GFG Alliance to invest US$1bn in Arrium

  • News
  • 5th September 2017

Article by Helen Tunnicliffe

Will make new acquisition competitive

GFG ALLIANCE has completed its acquisition of Australian metals and mining business Arrium, and will now invest US$1bn in its Whyalla steelworks and mining business to expand its capabilities and capacity.

The US$1bn earmarked for Whyalla will modernise the plant, expand its capacity and the range of products

GFG Alliance bought struggling Arrium in July, including its iron ore mining operations, Whyalla Port and Rail, Australian Tube Mills, OneSteel scrap recycling business, Australia’s only rod, bar and wire producer OneSteel secondary steelworks, and the OneSteel distribution and reinforcing businesses. The combined mining and port parts of the business is now known as SIMEC Mining, while the OneSteel businesses will now be known as Liberty OneSteel. Other brands will remain the same. The new businesses will be integrated with GFG Alliance’s other global businesses, including the UK’s Liberty House.

Now the acquisition has been formally completed, GFG Alliance executive chairman Sanjeev Gupta will carry out a 100-day review in collaboration with management and the workforce to finalise plans to ensure the businesses are competitive and sustainable. GFG Alliance’s plans include major capital investments, including that at Whyalla, using excess production capacity, improving energy efficiency, increasing exports and developing new value-added steel products.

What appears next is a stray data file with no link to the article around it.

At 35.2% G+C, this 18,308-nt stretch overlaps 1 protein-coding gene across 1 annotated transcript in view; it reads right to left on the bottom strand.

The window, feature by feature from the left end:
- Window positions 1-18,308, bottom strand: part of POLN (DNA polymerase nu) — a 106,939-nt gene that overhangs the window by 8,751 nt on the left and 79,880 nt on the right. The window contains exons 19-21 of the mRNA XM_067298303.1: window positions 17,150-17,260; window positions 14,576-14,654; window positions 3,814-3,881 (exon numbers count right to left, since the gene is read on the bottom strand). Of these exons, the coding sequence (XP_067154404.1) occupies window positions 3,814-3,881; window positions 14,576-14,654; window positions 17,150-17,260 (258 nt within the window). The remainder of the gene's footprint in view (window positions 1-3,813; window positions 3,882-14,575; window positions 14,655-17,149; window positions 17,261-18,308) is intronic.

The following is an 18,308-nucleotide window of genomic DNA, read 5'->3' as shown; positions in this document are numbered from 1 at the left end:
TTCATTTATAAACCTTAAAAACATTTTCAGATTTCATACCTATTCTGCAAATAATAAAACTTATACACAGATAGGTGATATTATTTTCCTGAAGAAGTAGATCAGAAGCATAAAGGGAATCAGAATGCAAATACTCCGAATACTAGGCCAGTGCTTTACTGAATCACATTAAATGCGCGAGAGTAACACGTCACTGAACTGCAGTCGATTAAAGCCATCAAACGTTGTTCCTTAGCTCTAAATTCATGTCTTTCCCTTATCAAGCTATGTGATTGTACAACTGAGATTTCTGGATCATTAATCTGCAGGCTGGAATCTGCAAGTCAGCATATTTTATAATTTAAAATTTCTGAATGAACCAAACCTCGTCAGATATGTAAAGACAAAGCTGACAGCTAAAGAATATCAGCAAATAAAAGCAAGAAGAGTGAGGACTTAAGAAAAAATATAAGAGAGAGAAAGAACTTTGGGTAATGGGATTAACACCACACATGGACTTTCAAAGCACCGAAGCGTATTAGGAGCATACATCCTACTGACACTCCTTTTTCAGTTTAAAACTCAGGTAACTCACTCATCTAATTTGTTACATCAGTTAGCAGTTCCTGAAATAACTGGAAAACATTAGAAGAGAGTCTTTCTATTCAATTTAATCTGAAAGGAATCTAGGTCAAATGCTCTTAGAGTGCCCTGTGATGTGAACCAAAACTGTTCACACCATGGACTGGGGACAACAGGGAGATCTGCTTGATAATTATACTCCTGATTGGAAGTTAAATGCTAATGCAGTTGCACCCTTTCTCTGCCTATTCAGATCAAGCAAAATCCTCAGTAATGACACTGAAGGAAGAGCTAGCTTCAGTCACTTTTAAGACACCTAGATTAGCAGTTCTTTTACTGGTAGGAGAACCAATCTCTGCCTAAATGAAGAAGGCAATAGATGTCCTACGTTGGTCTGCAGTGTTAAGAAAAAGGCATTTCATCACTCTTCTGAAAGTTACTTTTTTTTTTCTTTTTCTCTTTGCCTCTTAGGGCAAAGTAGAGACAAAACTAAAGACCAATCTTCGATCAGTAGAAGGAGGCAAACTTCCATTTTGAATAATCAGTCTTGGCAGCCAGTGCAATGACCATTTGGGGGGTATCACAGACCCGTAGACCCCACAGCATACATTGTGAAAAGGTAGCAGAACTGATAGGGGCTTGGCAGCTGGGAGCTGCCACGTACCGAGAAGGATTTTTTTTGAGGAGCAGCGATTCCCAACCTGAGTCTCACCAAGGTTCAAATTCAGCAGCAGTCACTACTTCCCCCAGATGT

The US$1bn earmarked for Whyalla will modernise the plant, expand its capacity and the range of products that can be produced, and build a new co-generation plant to capture and reuse waste gases.

GFG Alliance is also looking at other potential investments, including a new 4-5m t steel plant at Whyalla, port and infrastructure development, new electric arc furnaces to process scrap steel, and new pumped hydro and solar power plants to help reduce energy costs. GFG Alliance’s GREENSTEEL production process, which works on the bases of using local scrap steel and renewable energy, will be extended to the new Australian assets.

“This is a historic moment. After a long period of uncertainty, the GFG Alliance and this highly-skilled and committed workforce can now work together to be the authors of an exciting new chapter in the Australian steel industry. As we now focus on our plans for investment and growth, we have every reason to be confident that this business shall increase its already significant role in supporting the construction of Australia’s future,” said Gupta.

GFG Alliance subsidiary Liberty House has bought a number of struggling steel sites in the UK, saving an estimated 4,000 jobs. The new acquisition in Australia will save around 5,500.

Article by Helen Tunnicliffe

Senior reporter, The Chemical Engineer

Recent Editions

Catch up on the latest news, views and jobs from The Chemical Engineer. Below are the four latest issues. View a wider selection of the archive from within the Magazine section of this site.